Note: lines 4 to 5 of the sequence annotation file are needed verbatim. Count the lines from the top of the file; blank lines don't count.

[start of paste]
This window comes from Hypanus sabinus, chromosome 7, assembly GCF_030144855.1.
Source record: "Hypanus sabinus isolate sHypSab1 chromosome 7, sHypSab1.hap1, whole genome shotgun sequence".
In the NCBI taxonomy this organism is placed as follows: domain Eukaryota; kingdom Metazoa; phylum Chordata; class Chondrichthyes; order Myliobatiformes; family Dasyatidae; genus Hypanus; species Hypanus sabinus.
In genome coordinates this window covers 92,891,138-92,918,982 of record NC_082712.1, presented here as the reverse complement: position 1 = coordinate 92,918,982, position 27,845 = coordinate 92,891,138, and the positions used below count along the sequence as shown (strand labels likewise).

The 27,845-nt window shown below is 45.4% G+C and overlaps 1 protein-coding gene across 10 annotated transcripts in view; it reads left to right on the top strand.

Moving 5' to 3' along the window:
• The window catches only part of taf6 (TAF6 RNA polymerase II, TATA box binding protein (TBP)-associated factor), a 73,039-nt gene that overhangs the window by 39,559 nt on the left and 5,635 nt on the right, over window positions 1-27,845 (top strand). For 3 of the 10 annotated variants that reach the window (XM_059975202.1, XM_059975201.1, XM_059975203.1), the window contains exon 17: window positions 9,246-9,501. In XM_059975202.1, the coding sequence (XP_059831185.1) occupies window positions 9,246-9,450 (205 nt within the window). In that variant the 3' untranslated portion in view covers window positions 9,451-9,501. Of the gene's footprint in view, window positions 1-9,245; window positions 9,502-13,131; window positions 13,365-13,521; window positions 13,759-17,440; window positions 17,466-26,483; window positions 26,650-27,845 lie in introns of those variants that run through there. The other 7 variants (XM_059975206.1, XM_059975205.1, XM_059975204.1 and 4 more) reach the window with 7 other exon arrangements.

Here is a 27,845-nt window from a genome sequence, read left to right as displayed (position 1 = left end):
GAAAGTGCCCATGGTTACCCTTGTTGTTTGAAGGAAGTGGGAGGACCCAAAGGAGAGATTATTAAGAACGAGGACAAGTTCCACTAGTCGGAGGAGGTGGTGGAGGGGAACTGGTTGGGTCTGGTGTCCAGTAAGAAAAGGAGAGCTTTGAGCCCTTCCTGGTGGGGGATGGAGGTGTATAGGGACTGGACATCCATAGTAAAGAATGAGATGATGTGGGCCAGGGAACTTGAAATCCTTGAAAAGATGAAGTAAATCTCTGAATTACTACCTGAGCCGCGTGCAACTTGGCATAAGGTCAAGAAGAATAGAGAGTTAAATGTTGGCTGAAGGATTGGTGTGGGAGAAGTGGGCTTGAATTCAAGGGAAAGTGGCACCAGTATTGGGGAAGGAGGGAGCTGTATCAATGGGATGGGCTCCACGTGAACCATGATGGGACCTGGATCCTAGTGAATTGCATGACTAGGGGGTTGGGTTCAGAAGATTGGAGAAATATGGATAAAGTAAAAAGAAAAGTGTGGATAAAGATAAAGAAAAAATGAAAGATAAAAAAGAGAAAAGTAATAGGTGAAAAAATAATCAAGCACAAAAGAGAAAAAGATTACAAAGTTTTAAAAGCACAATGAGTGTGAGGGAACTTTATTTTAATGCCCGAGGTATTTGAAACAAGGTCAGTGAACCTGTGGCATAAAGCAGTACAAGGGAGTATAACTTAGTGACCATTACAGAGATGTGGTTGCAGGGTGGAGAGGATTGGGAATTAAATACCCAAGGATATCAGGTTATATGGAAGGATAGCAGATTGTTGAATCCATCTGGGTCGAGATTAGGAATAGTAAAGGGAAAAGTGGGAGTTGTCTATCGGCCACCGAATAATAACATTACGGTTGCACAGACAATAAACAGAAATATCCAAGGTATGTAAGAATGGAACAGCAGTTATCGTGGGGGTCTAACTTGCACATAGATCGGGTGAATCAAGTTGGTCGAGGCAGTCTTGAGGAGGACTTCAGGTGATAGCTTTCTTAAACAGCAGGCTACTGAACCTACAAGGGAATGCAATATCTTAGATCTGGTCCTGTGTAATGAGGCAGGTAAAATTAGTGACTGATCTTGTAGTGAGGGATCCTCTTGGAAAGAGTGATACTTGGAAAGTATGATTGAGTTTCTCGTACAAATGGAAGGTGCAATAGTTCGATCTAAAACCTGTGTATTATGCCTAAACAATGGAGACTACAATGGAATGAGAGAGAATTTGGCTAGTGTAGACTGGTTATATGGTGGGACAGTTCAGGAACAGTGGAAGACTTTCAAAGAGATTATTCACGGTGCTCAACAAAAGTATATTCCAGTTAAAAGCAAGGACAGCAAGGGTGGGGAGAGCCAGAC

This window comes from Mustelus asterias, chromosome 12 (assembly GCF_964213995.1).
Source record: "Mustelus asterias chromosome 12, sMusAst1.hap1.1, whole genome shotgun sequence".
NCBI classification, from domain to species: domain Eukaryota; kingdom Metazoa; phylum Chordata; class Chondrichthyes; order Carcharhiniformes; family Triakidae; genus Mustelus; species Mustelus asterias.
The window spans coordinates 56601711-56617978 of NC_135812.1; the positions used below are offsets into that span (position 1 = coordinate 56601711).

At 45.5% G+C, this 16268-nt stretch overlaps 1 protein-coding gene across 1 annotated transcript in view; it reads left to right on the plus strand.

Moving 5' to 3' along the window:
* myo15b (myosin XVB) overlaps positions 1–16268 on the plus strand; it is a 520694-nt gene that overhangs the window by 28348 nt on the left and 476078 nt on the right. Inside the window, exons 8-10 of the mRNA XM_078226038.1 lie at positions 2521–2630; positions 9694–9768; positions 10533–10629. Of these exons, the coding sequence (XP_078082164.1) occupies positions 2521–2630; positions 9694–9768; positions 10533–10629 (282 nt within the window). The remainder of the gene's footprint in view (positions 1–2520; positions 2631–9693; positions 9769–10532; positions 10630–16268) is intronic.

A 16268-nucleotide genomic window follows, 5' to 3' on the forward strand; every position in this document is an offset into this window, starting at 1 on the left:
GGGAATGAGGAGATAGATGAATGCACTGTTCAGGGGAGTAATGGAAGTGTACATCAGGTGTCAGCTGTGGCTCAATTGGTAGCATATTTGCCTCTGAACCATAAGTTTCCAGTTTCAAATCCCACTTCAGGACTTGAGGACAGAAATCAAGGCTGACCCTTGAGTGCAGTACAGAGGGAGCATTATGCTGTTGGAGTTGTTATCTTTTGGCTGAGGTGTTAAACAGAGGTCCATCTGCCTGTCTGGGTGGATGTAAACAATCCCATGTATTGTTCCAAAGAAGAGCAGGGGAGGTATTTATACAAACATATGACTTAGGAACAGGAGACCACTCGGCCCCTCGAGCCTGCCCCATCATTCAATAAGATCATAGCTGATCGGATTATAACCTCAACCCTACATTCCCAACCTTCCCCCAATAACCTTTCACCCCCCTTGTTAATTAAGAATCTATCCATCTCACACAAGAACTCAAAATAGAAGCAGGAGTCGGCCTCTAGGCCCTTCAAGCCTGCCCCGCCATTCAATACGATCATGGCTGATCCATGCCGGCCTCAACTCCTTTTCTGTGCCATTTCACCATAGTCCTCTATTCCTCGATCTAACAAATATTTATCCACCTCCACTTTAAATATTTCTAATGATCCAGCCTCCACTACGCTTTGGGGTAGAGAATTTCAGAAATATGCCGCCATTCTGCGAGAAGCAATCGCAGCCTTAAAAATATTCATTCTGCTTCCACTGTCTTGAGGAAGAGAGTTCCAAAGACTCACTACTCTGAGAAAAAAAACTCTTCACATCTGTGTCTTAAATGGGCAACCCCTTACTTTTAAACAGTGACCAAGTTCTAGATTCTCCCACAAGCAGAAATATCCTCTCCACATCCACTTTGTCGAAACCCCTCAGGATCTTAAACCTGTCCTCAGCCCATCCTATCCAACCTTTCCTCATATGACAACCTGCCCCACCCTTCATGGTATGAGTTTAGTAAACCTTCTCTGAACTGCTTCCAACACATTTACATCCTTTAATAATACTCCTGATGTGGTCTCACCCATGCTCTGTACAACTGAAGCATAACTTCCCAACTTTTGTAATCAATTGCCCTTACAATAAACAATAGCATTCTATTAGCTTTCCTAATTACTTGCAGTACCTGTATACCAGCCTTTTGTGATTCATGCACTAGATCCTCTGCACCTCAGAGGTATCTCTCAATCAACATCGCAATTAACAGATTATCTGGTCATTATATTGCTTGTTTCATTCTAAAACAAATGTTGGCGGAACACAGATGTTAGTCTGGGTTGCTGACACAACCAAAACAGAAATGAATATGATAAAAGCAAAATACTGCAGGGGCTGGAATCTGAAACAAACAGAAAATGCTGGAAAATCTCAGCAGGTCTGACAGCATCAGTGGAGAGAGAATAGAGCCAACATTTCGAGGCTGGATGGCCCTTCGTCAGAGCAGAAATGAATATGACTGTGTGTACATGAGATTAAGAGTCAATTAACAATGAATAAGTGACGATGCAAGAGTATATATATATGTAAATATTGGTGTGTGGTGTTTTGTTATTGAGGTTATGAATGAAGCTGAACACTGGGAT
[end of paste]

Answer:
In genome coordinates this window covers 92,891,138-92,918,982 of record NC_082712.1, presented here as the reverse complement: position 1 = coordinate 92,918,982, position 27,845 = coordinate 92,891,138, and the positions used below count along the sequence as shown (strand labels likewise).

The 27,845-nt window shown below is 45.4% G+C and overlaps 1 protein-coding gene across 10 annotated transcripts in view; it reads left to right on the top strand.